A couple of days ago, I wrote about how music builds self confidence. Today, I’m going to focus in on another important factor that music brings. Feeling. No matter what instrument you’re playing, music isn’t always happy or sad. It’s sometimes both emotions (and much more) in the same piece of music. Our role as musicians is to interpret the notes on the page and whether that is in a solo or an ensemble, translate it to the audience, as well as ourselves.
I regularly tell students that there are layers to music. There’s the rhythmic aspect of it, the note aspect of it, lyrics (if there are lyrics) and phrasing (the rises and falls of music). And I’ve heard musicians get these parts down excellently….but there’s still something missing. It falls flat. It’s missing that feeling that the musician brings in their interpretation.
As musicians start out, obviously, the basics are the primary focus. However, I try to bring in this feeling aspect of making music as early as possible. Whether it’s just dynamics, or shaping the rises and falls of phrases, these are early starts to try to bring about that connection to the feeling of the music. Music makes those deep, unexplainable connections inside of us. It’s why specific songs give us goosebumps or change our mood from happy to sad to somewhere in the middle.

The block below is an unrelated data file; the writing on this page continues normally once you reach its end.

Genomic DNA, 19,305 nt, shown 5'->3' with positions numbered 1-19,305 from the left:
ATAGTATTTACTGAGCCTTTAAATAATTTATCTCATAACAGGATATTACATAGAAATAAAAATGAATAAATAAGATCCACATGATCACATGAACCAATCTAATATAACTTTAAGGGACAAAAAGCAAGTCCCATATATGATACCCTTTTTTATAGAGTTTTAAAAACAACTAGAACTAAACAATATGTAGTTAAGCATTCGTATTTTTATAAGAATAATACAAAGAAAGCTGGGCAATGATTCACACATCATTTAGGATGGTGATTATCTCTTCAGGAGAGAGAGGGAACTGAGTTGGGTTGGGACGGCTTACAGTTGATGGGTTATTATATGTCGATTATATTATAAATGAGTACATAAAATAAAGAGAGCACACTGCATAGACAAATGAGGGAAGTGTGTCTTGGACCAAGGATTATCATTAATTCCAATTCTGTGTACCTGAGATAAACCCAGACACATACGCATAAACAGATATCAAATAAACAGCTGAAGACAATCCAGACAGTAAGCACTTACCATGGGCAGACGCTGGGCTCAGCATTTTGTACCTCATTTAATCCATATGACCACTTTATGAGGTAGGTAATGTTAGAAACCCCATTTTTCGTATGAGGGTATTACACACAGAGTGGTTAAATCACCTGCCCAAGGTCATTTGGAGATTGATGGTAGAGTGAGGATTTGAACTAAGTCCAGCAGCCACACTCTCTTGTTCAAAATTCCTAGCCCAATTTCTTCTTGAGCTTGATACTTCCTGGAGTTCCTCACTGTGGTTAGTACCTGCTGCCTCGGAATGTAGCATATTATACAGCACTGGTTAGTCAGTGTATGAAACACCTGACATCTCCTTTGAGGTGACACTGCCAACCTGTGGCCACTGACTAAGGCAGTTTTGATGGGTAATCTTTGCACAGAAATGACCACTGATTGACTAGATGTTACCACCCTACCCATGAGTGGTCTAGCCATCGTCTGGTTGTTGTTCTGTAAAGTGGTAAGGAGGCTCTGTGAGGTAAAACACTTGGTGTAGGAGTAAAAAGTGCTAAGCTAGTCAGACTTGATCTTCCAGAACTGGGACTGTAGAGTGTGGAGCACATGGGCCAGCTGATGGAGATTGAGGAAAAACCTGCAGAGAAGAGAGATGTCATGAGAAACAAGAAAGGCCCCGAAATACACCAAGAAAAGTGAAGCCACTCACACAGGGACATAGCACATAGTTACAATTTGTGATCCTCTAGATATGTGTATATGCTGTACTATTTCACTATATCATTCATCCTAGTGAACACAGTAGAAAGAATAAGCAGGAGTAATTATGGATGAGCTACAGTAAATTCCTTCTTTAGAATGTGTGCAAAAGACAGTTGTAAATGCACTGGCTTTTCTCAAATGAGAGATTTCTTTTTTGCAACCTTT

When we connect to our feelings through music, it gives us another way to be able to understand and process our feelings outside of music. I can’t tell you how many times when I had a rough day, I’d sit down at the piano, play music, and after a song or two, started to feel so much better. This is so important for all of us, no matter what our age.
So, if you’re not taking music lessons, I’d encourage you to consider it. Music gives you many, many tools in how to process through and deal with life.